((note: New post on this topic in April 2008.))
I've been wanting to do this for so long _ years actually _ and today I actually took 15 minutes and did it.
Ever wonder how many people die in bicycle accidents in bike-lovin' Amsterdam, or the Netherlands generally?
Answer: fewer than you might think.
Nationally there were 180 bike deaths in 2004, 181 in 2005 and 216 in 2006.
In Amsterdam there were a total of 19 bike deaths in that entire three-year period, so slightly more than 6 per year.
For some damn reason the city doesn't break it out individually by year (a privacy thing?).
I also found an official city publication that put the number (somewhat optimistically in the light of my data) at 5 per year and around 300 injured.
(.m for matthijs)
Anyhow, from here on out this post is all about perspective. There are roughly 16 million people in the Netherlands, and 750,000 in Amsterdam.
There are slightly more than 1 bikes per person nationally and slightly fewer than 1 per person average in the city.
On average, half of Amsterdam's population rides a bike at some point every day.
The Dutch have the safest overall traffic record in Europe, and around 800 or so die in accidents each year (including the people killed on bikes). So you could say that roughly a fourth of all traffic deaths in the Netherlands are bike deaths.
In Amsterdam it's slightly worse: there were 19 traffic deaths (of all kinds including bikes) in 2004, and 20 each in 2005 and 2006.
That puts around a third of traffic deaths in Amsterdam as bike deaths.
More perspective: a little MORE than a third was pedestrian traffic deaths, so don't think you would be better off walking. Fatal car accidents were a little less than a third and scooter deaths (amazingly!) were a rounding error.
Conservatively estimated, you have a 1 in 500,000 chance of getting hurt in an accident when you step on a bike in Amsterdam, and 1 in 20 million chance of dying.
More perspective: let's talk about getting killed on a bike versus being murdered.
(Theo van Gogh had the incredible misfortune to be murdered while riding his bicycle. What are the odds of that? But, he turned out totally justified in not "quitting smoking" until he did it the hard way).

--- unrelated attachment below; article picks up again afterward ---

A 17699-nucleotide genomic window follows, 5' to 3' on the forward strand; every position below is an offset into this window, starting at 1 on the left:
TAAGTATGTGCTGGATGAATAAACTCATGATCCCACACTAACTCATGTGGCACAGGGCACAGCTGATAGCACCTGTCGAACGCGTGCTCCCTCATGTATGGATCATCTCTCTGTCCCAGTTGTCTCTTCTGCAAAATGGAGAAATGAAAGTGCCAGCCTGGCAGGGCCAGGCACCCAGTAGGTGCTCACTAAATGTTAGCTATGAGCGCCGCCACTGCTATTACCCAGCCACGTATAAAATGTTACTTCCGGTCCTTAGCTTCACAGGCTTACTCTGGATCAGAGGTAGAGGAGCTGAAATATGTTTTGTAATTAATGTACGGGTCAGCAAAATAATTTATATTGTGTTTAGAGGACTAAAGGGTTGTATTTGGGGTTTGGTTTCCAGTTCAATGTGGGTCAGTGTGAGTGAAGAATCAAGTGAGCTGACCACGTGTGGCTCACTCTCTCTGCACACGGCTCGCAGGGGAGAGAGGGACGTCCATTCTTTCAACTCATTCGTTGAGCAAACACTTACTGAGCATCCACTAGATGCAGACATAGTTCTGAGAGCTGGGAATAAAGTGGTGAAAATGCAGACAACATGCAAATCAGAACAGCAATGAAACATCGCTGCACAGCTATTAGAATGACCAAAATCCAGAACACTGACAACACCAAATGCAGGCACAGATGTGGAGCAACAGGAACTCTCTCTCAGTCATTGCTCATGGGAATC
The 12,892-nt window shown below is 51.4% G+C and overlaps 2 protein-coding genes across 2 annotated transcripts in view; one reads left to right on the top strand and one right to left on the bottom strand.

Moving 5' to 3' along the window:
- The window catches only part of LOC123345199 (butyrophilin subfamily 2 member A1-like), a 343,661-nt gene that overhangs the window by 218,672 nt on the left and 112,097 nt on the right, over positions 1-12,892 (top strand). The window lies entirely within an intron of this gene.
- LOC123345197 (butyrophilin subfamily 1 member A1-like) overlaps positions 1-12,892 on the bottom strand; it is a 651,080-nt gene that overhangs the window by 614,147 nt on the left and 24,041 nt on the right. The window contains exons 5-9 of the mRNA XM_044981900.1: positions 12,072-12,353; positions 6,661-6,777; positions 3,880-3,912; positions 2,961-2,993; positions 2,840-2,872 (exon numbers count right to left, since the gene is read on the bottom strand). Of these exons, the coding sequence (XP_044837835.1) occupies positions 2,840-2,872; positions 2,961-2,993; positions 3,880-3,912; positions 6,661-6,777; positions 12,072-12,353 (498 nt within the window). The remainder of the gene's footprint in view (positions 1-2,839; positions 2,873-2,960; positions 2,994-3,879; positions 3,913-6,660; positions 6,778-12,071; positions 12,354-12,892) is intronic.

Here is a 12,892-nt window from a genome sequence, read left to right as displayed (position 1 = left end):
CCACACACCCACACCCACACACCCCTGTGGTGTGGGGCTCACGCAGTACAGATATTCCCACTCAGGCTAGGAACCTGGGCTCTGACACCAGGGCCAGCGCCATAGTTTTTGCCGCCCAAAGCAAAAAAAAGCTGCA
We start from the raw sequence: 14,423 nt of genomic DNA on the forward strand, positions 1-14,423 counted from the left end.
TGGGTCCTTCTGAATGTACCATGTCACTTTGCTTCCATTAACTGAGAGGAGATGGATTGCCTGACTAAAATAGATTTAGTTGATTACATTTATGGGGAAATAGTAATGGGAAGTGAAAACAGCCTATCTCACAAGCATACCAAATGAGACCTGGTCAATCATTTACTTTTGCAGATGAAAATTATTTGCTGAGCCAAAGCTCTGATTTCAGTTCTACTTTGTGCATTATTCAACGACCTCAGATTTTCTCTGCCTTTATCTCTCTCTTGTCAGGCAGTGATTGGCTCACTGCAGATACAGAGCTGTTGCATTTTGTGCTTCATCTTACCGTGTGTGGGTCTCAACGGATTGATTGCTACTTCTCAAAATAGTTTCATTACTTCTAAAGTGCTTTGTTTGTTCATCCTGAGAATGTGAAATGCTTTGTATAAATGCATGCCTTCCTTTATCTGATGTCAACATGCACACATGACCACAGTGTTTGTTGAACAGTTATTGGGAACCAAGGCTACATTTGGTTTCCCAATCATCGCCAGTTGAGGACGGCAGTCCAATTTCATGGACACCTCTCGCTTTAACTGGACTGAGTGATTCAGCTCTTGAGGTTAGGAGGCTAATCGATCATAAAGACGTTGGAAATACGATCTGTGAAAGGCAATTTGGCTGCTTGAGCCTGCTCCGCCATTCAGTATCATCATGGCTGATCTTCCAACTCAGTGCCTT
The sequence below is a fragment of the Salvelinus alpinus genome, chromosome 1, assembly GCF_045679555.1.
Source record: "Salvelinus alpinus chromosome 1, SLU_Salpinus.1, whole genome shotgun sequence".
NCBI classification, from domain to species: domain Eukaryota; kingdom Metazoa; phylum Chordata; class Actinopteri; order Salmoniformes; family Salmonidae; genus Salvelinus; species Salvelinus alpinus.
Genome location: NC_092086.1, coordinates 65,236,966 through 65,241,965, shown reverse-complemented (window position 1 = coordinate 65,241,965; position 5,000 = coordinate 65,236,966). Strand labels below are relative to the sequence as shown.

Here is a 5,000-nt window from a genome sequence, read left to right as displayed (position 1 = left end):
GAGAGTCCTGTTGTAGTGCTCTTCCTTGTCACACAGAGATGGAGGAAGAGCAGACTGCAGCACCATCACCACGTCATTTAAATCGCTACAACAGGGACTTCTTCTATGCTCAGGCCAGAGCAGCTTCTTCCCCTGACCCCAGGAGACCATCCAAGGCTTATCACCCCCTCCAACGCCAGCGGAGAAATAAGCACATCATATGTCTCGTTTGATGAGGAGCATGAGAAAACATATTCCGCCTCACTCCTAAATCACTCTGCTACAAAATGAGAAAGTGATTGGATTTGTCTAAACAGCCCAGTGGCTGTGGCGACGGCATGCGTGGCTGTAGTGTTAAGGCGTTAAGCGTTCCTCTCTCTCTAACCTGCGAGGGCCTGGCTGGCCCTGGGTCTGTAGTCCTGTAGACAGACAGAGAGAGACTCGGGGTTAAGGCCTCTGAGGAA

There were 20 murders in Amsterdam in 2004 (including one that was big international news), 32 in 2005, and 16 in 2006. So, say roughly 20 a year _ about the same as the total number of traffic deaths (including cars).
Conclusion 1: you are more than twice as likely to be murdered in Amsterdam than killed while riding your bike.
But is getting murdered in Amsterdam a likely thing, then? Well, it depends on what you compare it to.
Amsterdam is the most dangerous crime city in the Netherlands (along with Rotterdam) _ somewhere around 4 deaths per 100,000 inhabitants annually.
In the United States AS A WHOLE, however, that figure is 5.6 murders per 100,000. Don't ask about U.S. cities, it gets ugly quick.
The Dutch national average, for reference, is around 1.3 murders per 100,000.
Conclusion 2: you are more likely to be murdered while living in the United States than while in the Netherlands, and a fortiori, certainly more likely to be murdered while living in the United States than to die while biking in Amsterdam.
Now, you may be wondering how to avoid dying at all, while either living or biking in the Netherlands. I have one tip in each category.
Murder: Don't have anything to do with drug dealers. Almost half of Amsterdam's murders are gangland killings related to drugs. Most of the rest are family affairs.
Biking: Watch out for trucks turning right. In 2006 four of the six (6.33333333) people who died in Amsterdam bike accidents were killed by trucks turning right.
Helmets, lights? If it makes you feel better, but not really worth your time.
Finally, a short note for "the researcher who shall come after me."
The trick to finding the traffic death numbers is to search on "verkeersdoden." It took me a while to figure that out.
Saturday, December 15, 2007